It is in part this growing influence of Islamist thinkers over Egypt’s political life—and the army’s apparent collusion with them—that is troubling the Coptic community as well as liberals. The Muslim Brotherhood, which has long been viewed as the greatest threat to a democratic regime, has increasingly stayed away from any attempts at unified action. It did not participate in the National Conference meeting on May 8—which gathered over one thousand participants from every other party and movement—claiming “work not talk” needed to be done ahead of the elections. It was later revealed that the Brotherhood hosted a joint conference with Salafis that same day; some 50,000 people reportedly showed up.
Then on May 27, when activists called for a “day of rage” and a “second revolution”—in large part in protest against the military’s handling of national affairs—the only groups absent were the Islamists, some of whom released statements calling the participating protesters sinners. The Muslim Brotherhood said that the protest was “against the people of Egypt.” Of the estimated 30,000 protesters who did show up—among them many Copts—one of the most popular chants was “Here are the people of Egypt, where are the Muslim Brotherhood?” Many people there that day said they were coming out for the first time in weeks. “I’m here to prove to the Brotherhood that we can do it without them. This has become about us and them.”
Since the attack on the Imbaba churches on May 7 and 8, the Islamist groups have made gestures toward more inclusive policies. At the opening of the new headquarters of the Muslim Brotherhood’s Freedom and Justice Party on May 21—a gaudy multimillion-dollar building in the suburbs of Cairo—Essam el-Erian, the party’s deputy president and longtime spokesperson, boasted that its membership included over nine hundred women and almost one hundred Copts. He was also quick to speak about the appointment of a Christian, Rafiq Habib, to the party’s upper ranks. Many say Habib likes to provoke his father, a conservative Christian preacher. Although these attempts at inclusiveness are a media-savvy move on the part of the Brotherhood, for many, they are too little too late.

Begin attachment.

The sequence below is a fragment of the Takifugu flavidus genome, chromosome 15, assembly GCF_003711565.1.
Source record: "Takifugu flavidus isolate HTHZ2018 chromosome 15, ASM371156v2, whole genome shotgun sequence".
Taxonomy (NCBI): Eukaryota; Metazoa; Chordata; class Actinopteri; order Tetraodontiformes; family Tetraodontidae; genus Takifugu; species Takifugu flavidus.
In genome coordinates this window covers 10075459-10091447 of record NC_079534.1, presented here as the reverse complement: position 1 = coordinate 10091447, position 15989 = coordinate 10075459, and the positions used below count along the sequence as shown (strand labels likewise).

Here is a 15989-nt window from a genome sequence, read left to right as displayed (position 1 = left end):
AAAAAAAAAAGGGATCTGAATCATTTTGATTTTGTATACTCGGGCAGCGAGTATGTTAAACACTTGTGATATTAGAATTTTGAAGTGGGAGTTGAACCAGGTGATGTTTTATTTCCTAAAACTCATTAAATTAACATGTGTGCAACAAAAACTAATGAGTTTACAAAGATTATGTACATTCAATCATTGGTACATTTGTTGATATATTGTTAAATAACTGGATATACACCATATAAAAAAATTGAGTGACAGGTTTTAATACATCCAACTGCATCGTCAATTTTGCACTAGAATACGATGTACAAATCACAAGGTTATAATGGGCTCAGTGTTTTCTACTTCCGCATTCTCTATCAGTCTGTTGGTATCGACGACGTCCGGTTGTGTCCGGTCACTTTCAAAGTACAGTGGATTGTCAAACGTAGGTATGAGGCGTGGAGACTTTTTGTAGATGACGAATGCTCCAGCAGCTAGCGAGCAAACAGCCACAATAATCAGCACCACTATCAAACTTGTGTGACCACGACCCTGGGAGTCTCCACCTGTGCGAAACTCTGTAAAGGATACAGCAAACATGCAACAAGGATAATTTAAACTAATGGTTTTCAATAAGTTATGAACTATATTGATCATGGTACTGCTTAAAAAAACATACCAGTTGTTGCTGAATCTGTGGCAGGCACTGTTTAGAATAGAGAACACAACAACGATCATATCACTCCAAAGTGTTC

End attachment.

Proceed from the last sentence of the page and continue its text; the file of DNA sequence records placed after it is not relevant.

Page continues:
The Brotherhood made scathing statements against women and Copts soon after Mubarak’s ouster. Its leaders are now openly calling for an Islamic state, something they had previously denied was among its goals. “They will never change,” the outspoken newspaper editor Abdel Halim Qandil told a friend and me recently. “I don’t trust them. They are deceptive.” In a press report, the political analyst Nabil Abdel Fattah described the Brotherhood’s recent appointments of Coptic members as “just for show…like flowers on the Brothers’ jackets.”
Stéphane Lacroix, a scholar of Wahabism and Islamist movements, spent a large part of last year in Egypt researching the Salafi movement, and he has close relations with prominent Islamists. In early June he described intimate meetings and dinners he’d just had with some of the Salafist leaders. “In many ways the Salafi battle has been won,” he said. “Certainly the conservative one has. To people like Abou Elela Mady”—the leader of the al-Wasat party—“it’s a question of which of the conservatives can win more votes.”